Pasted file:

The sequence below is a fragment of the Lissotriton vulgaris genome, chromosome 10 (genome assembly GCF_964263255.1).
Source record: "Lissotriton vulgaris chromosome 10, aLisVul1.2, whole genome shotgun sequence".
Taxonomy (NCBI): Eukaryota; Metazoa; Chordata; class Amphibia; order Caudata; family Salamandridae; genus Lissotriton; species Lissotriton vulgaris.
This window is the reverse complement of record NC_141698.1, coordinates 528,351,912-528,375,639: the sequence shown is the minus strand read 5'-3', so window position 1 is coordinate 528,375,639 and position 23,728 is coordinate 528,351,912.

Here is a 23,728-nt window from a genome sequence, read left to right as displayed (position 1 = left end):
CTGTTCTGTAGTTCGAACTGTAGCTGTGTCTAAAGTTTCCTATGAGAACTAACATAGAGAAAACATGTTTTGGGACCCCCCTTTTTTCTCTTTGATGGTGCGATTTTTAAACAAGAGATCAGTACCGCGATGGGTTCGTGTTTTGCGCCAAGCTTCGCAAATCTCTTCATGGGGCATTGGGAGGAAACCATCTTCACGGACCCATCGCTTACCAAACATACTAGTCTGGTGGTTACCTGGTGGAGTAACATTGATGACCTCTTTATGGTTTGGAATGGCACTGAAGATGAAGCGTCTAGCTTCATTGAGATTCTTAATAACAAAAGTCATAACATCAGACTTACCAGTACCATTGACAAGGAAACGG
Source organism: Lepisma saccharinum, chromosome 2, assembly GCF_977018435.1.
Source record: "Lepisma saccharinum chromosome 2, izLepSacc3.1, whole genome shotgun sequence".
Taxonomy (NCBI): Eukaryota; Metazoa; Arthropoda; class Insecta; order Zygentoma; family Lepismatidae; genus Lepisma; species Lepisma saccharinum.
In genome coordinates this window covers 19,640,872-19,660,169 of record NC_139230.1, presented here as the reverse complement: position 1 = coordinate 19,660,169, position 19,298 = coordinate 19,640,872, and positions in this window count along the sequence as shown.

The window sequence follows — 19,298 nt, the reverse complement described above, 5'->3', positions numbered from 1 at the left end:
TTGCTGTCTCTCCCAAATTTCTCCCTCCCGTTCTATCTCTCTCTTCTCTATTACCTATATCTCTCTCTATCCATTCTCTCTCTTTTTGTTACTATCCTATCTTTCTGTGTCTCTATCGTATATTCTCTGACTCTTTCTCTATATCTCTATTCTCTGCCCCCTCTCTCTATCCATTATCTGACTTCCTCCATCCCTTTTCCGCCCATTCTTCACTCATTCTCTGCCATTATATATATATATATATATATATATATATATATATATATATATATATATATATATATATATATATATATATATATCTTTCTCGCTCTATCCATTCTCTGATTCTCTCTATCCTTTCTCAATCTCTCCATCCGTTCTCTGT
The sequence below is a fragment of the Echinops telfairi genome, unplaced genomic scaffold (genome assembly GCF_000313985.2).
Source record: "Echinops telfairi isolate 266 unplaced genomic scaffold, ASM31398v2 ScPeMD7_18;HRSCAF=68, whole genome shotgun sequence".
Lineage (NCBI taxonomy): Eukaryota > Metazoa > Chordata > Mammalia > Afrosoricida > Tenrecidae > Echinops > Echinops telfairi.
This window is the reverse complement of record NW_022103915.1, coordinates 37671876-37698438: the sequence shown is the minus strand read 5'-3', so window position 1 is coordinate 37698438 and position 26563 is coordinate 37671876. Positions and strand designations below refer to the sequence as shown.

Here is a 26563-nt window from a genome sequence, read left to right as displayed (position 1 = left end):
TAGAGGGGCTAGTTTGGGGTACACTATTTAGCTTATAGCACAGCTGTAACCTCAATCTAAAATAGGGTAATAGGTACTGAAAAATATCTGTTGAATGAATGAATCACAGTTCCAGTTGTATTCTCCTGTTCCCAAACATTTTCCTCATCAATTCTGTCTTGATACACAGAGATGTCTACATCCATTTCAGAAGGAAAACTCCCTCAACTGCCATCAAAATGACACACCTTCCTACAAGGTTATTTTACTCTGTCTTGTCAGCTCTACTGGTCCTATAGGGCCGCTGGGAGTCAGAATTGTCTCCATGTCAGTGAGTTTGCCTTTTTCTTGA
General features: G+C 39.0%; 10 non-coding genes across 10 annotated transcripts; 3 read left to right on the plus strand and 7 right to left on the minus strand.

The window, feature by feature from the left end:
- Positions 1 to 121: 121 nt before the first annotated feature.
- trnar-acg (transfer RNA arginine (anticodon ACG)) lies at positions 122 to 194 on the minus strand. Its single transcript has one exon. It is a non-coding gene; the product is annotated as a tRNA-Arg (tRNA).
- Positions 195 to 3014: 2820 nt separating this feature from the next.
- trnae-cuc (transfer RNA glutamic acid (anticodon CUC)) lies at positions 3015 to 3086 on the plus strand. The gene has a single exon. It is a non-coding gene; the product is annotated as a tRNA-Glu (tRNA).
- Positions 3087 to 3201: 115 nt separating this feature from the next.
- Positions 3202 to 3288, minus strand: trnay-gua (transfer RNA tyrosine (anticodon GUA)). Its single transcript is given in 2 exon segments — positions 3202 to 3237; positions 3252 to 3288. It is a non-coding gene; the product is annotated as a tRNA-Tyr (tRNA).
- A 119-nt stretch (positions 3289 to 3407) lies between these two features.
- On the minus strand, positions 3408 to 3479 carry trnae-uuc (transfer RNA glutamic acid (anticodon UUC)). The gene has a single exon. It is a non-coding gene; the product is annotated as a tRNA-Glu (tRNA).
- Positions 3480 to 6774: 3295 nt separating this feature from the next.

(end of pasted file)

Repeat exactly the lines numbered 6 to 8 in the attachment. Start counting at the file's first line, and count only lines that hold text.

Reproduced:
CTGTTCTGTAGTTCGAACTGTAGCTGTGTCTAAAGTTTCCTATGAGAACTAACATAGAGAAAACATGTTTTGGGACCCCCCTTTTTTCTCTTTGATGGTGCGATTTTTAAACAAGAGATCAGTACCGCGATGGGTTCGTGTTTTGCGCCAAGCTTCGCAAATCTCTTCATGGGGCATTGGGAGGAAACCATCTTCACGGACCCATCGCTTACCAAACATACTAGTCTGGTGGTTACCTGGTGGAGTAACATTGATGACCTCTTTATGGTTTGGAATGGCACTGAAGATGAAGCGTCTAGCTTCATTGAGATTCTTAATAACAAAAGTCATAACATCAGACTTACCAGTACCATTGACAAGGAAACGG
Source organism: Lepisma saccharinum, chromosome 2, assembly GCF_977018435.1.
Source record: "Lepisma saccharinum chromosome 2, izLepSacc3.1, whole genome shotgun sequence".